Gosport murder trial: Pathologist says some wounds on Kelly-Anne Case may have been inflicted after her death
WOUNDS inflicted on a young mum found murdered and tortured in her bedroom may have been carried out after she died, a court heard.
Pathologist Dr Basil Purdue told Brendan Rowan-Davies’ murder trial that 27-year-old Kelly-Anne Case had no defensive injuries.
Jurors at Winchester Crown Court heard 5ft 1in Ms Case, found dead in Grange Crescent in Gosport when firefighters were called to a blaze at her home, suffered a triangular wound to her neck.
Dr Purdue, who carried out a post mortem, said there were multiple incise wounds and one stab wound into the neck that severed the carotid artery and jugular vein.
Dr Purdue said: ‘The majority of the neck injuries including the fatal stab wounds were inflicted before death.’
But he said some incise wounds below the main area ‘may have been inflicted after death’.
More wounds were found on the back and front of Ms Case’s shoulder.
Ms Case suffered 16 bruises to her legs, having caused by ‘moderate force’. Dr Purdue said: ‘There were multiple scattered, isolated bruising to the limbs, some on the arms as well.’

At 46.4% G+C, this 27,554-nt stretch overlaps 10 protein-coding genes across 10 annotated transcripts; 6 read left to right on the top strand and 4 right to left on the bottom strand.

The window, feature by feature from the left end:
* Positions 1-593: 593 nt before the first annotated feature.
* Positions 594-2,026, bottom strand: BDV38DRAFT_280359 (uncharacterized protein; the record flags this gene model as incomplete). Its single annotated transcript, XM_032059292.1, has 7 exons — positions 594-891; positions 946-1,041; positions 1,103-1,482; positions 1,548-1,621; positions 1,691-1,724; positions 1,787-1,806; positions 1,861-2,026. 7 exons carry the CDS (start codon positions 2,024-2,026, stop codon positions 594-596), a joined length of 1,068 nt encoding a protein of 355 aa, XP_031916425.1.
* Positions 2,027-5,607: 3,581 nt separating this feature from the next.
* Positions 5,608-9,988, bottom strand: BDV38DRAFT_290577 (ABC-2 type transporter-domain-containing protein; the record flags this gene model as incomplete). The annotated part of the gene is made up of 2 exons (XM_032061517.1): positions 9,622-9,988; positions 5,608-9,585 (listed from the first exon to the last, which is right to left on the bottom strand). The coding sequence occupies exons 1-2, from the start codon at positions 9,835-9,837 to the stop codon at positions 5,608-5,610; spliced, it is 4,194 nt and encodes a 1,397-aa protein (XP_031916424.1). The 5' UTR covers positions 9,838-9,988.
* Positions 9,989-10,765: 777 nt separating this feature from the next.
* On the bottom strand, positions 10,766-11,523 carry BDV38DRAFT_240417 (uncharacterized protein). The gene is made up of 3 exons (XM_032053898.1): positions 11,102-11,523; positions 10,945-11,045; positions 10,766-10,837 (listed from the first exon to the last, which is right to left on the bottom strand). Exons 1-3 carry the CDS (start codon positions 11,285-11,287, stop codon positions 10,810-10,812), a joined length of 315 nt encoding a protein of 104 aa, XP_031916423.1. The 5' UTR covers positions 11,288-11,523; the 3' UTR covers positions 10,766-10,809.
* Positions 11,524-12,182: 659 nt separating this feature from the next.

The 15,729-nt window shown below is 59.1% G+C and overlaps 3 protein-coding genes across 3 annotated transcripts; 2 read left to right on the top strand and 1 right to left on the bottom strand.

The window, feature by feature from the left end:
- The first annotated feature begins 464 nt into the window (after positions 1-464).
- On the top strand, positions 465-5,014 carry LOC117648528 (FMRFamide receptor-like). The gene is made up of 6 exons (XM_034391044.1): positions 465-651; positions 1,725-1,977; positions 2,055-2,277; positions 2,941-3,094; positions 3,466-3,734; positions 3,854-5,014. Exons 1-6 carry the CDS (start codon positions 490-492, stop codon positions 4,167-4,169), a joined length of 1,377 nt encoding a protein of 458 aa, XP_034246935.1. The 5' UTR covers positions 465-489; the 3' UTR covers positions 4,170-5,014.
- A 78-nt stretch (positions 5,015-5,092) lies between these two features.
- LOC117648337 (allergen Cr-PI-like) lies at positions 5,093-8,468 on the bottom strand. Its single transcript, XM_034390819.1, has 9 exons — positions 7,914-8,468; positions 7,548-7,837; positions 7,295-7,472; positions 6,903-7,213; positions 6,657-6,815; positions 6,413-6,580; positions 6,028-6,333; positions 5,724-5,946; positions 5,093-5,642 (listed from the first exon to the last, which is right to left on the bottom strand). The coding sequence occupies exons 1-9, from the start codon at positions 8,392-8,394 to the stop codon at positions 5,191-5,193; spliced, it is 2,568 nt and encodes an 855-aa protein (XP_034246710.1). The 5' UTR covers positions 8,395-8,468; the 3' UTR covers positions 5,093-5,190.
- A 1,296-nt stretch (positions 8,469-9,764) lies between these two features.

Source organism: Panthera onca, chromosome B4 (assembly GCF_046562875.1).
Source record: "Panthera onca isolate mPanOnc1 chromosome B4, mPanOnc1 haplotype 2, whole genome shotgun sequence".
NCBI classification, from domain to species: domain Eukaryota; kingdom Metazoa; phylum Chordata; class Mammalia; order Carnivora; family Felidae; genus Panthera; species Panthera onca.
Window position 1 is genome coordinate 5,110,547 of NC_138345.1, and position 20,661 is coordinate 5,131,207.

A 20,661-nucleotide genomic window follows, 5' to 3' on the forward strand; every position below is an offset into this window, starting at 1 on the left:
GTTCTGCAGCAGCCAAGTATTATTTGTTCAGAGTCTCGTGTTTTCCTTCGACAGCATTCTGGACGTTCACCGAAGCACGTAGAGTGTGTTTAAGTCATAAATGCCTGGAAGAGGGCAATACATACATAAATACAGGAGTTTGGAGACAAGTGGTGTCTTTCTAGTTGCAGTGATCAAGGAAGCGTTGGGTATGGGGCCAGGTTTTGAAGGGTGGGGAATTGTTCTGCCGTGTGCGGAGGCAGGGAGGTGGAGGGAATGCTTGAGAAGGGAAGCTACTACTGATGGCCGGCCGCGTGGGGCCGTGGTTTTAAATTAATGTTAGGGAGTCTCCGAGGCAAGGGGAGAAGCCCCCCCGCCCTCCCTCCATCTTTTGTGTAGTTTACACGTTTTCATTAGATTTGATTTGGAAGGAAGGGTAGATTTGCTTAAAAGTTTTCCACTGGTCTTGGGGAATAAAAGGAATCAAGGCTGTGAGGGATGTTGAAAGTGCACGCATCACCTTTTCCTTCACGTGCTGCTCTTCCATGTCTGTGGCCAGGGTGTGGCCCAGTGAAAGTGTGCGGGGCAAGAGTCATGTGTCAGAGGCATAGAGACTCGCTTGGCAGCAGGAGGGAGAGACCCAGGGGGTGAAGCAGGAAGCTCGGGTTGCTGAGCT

Dr Purdue said Ms Case had no defensive injuries and could have been immobilised by ‘fear’ or simply ‘overwhelmed’.
Asked by defence barrister Kate Lumsdon QC asked if ‘band-like marks’ on her wrists from the cable ties meant they were ‘applied post-mortem, after death,’ Dr Purdue said: ‘Yes.’
He said marks on Ms Case’s face were largely not bruising on her face but were possibly caused after death when her head was moved from being face down.
Rowan-Davies, 29, of Trinity Close, Gosport, denies murder and arson. He had been in Ms Case’s home with a friend hours before a passer-by called 999 at 8.33am having seen smoke from her home on July 30.